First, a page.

Project Leader: Alice Webber Project Dates: May 22 - August 15, 2010 Eldorado National Forest 100 Forni Rd. Placerville, CA 95667 Phone: (208)631-7428 Email address: firstname.lastname@example.org
Location: Caples Creek Trail
Desolation Wilderness, Maud Lake; Via Rockbound Pass Trail, Wrights Lake Trailhead
Dates: 08/03/2010 - 08/11/2010
- Total Trail Maintained (ft): (Caples) 250
- Trail Rehabilitation/Reconstruction (ft): (Caples) 100
- Sites Rehabilitated: (Caples) 2
- Turnpike (ft) (Desolation) 85
- Drainage Structures: (Caples) 2
- Rocksteps: (Caples) 1
Hitch Chief: Nathan Gates
August 3rd: This is the start of the last hitch! Most of this hitch is going to be in Desolation Wilderness; however our agency contact wants us to work up Caples Creek for one more day before we go into the wilderness of Desolation. There is a spot where the rocks are starting to encroach on the trail corridor. On the hike out we discovered a spot where the trail seemed to split so we erased the social trail with rehabilitation and placing obstructions in the path. We then continued to the rocky spot and cleared the larger rocks to define the trail, installed two drainage structures and two check-steps.
August 4th: To Desolation today! Started the day making pancakes and then moved on to packing and dividing the group gear. After dropping off the two personal vehicles and the trailer at the Forest Service Workcenter we had lunch at Wrights Lake Trailhead with agency contact, Bill Walker. We then started the five mile hike up to Maud Lake. After the hike, Bill showed us the work site and we all slept very soundly.
August 5th: Today we got to move rocks. We started out the day gathering huge slabs of rock to use for the two rock culverts. In the two and a half hours of coordinated slab hunting we acquired a gargantuan pile of slabs. For the rest of the day we gathered crush and mineral soil. The crush involved finding a nice place to sit and filling your pack with small rocks while mineral soil required digging through lots of small rocks under a huge boulder. When the end finally came we had two large piles of crush and one of mineral soil.
August 6th: Today was one for the books. Our agency contact told us to explore more of the trail and go up to rockbound pass, which the trail is named for, and take the day easy. We got up as-per normal and hiked up to the pass. We took the whole day to explore up the ridge and play in one of the last snow banks. At the end of our day we hiked back to the lake.
August 7th: Back to work today, more preparation work for the Wilderness Volunteers. We gathered more crush and had two people under the rock digging out mineral soil. We also started to get the turnpikes ready by digging out the lines for the logs. We started to prepare some of lodge-pole pines by limbing two pines and debarking one of them.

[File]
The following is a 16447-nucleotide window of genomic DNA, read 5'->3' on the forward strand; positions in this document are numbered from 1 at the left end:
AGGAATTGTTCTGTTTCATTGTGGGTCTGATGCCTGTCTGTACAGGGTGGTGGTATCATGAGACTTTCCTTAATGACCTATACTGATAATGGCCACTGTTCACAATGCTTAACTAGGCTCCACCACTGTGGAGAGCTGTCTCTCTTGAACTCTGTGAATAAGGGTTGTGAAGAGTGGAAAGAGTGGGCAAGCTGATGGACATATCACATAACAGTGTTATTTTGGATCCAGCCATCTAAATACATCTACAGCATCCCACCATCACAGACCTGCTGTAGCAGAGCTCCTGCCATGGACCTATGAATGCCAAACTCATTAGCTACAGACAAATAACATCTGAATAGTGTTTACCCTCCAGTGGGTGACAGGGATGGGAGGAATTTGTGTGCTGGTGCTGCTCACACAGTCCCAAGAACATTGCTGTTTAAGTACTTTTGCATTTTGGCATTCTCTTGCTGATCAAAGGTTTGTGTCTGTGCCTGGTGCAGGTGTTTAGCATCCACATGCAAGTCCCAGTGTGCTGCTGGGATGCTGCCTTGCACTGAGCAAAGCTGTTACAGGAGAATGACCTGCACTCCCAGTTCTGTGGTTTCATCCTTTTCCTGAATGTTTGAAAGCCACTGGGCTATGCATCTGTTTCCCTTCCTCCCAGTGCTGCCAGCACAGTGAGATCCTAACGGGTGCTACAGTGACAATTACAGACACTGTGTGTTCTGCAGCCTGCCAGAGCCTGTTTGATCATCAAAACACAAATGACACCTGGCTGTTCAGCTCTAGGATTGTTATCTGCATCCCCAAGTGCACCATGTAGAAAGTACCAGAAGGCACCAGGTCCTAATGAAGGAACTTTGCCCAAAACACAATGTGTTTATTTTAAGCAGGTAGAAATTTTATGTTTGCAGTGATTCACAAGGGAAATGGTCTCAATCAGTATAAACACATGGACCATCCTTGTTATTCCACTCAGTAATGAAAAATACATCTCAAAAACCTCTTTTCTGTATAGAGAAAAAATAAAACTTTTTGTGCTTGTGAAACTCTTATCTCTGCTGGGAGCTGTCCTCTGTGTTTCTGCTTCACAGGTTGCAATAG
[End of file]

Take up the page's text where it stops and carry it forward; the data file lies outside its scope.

August 8th: The Wilderness Volunteers arrived today. We started out the day with, of course, more preparation work for the volunteers. We started the day by stripping one of the fresher lodge-pole pines and collecting more material for the turnpikes. Around noon, Jon Glenn who was asked to come out and do some technical rigging showed up with the volunteers pack support. He helped us by setting up a high line to more the crush we were gathering even faster. We have two awe-inspiring piles of crush.
August 9th: With the volunteers here we could start some of the work that we were preparing for. We installed the two rock culverts and got the volunteers working the remaining lodge-pole pines. With the volunteers came some Forest Service Volunteers. There are four Forest Service Employees, including Wilderness Manager Jon Erickson, four volunteers, and one rigging man. There are a lot of people working out here and it’s nice to get to talk to other people for a change. We were able to get most of the lodge-poles in position to be placed and were able to place two sections.
August 10th: More work with the volunteers which is nice because we get to work at a much faster pace than before. We were able to get all the lodge-pole pines in the ground and used up all of our crush and most of our slab rocks. We ended the day by gathering more crush and mineral soil using the high line that Jon Glenn set up.
August 11th: Dear Journal this is the end. This was hike out day, after a quick meal of pancakes we stuffed our packs, said good bye to our volunteer friends and hiked out. We made sure our tools were cleaned and sharpened then made our way to a new home in South Lake Tahoe. Soon we’ll all be done with SCA and school will be the next stepping stone.